It was at this point that it dawned upon us that our laundromat trip was cursed!  Nothing could be done....we were going to need to re-wash the clothes.  Sigh.  After the first cycle was done, we realized that the soap in the rinse cycle compartment had not all dissolved which meant that, unless we intervened, the entire show that we had just watched would repeat itself. 

So that is how we get to the part of the story where Jerry is disassembling the laundromat dispensers, trying to wash the soap out during the actual wash cycle.  Thank God the gal who worked there was in the back watching Univision!  I kept going into the unisex bathroom (that's another story) and bringing out massive amounts of paper towels.  She could see me from where she sat, but obviously wasn't curious enough to investigate.  Spanish prime time TV can be pretty racy.  Maybe she just couldn't tear herself away.  It was just as well.  She probably wouldn't have taken kindly to seeing all the plastic parts of the dispenser laying on top of the machine.  Truthfully, it didn't do that much for me either.

Now, we are in a serious time crunch.  It's 9:45 and at last our clothes are in their final spin but the place closes at 10:00 and that's not enough time to dry the loads.  We grab our clothes and, as we go to put them in the dryer, the gal appears and indicates that the end dryers are the hottest.  She urges us to use them and so we do.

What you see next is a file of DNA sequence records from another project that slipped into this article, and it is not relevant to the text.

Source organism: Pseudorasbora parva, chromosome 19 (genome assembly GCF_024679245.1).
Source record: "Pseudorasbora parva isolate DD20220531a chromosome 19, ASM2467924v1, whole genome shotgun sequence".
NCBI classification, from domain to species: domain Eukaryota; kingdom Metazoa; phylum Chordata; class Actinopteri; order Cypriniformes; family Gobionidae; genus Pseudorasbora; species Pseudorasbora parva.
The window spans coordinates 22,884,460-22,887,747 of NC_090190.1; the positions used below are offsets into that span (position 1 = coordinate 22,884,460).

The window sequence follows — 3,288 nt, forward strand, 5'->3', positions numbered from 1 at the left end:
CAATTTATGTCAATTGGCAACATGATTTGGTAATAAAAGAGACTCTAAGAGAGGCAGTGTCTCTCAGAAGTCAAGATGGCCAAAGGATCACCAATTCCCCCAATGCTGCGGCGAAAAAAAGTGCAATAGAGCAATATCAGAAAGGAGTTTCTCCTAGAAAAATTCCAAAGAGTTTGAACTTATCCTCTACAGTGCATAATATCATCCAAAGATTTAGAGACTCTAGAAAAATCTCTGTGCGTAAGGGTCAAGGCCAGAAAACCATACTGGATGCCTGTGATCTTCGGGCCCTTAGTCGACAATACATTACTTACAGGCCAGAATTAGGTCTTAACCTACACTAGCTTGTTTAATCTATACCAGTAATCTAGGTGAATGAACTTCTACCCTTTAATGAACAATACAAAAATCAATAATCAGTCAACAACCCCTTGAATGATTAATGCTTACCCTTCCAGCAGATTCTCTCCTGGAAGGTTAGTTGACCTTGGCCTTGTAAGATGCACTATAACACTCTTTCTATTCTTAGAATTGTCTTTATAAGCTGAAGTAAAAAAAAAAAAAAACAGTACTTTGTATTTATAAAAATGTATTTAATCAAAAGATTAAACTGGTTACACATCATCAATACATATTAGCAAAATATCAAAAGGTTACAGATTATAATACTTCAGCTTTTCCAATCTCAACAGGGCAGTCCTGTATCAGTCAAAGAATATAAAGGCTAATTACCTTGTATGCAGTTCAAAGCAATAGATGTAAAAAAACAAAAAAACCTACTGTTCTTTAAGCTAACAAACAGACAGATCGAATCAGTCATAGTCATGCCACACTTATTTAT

Meanwhile, I can hear her talking on the phone.  My high school Spanish is kind of rusty, but I understand she is telling someone over and over again that we are using "the hot dryers."  Obviously there is someone waiting for her who is not so pleased that we are just starting to dry our clothes fifteen minutes prior to closing.  She keeps telling us it's no problem, but we know it is.  So at the stroke of ten, we grab our damp clothes out of the dryers, pile them in the back of the car and drive off in search of a twenty-four hour laundromat.

When we finally find one, we go in and throw our damp clothes in the dryer and Jerry starts to feed the machines quarters.  We realize that we probably don't have enough money left to dry the loads totally, because of the fiasco at the last place.  We decide that when we run out of money, we will take the laundry home and if it's still damp, we will drape it all around the bathroom. Turns out we must have chosen the hot dryers here too, because our clothes dried rapidly.  We folded them, threw them into their baskets and rushed off. 

We make it home just before 11:00.  If I had had my wits about me, I could have pressed Jerry to buy us our own washer and dryer at this juncture.  I'm pretty sure he would have seriously considered buying at least one of the banged up models in the center aisle at the local Lowes.  

Timing, as they say, is everything.